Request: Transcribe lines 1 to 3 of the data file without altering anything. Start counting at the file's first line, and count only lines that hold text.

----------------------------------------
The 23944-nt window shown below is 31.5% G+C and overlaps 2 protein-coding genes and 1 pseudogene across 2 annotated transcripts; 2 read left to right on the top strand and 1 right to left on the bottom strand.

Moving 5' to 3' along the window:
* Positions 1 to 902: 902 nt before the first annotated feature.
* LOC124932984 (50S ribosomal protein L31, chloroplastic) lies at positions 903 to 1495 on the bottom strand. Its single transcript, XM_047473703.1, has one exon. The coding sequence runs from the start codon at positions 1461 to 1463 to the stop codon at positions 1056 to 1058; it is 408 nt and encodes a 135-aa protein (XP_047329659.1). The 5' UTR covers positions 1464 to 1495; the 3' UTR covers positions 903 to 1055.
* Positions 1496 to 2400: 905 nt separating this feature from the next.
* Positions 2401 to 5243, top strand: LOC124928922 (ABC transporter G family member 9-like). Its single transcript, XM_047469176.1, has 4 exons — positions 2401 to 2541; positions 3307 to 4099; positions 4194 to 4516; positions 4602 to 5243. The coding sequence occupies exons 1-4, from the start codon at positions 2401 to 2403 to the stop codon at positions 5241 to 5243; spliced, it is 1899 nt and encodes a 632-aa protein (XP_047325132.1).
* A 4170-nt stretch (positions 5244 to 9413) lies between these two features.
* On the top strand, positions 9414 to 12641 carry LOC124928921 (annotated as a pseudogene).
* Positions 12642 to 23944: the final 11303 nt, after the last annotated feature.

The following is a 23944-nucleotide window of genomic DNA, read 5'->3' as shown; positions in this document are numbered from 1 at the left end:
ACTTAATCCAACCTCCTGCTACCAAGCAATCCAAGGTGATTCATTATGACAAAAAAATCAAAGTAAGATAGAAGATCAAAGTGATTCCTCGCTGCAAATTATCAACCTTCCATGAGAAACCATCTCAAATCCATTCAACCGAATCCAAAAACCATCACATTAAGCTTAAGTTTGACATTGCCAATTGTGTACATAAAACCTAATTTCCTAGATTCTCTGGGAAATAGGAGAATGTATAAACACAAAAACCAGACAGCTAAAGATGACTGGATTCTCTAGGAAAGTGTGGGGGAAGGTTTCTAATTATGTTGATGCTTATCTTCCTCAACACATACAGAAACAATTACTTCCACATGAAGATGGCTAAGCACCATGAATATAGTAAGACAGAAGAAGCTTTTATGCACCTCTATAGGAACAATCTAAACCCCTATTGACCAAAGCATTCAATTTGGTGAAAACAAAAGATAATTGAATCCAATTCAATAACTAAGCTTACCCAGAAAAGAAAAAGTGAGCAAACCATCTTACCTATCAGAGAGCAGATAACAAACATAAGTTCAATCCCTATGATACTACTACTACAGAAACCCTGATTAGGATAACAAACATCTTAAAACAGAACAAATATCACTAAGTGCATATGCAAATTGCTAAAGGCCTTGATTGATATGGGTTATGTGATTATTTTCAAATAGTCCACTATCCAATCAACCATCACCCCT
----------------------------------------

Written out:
The 23944-nt window shown below is 31.5% G+C and overlaps 2 protein-coding genes and 1 pseudogene across 2 annotated transcripts; 2 read left to right on the top strand and 1 right to left on the bottom strand.

Moving 5' to 3' along the window:
* Positions 1 to 902: 902 nt before the first annotated feature.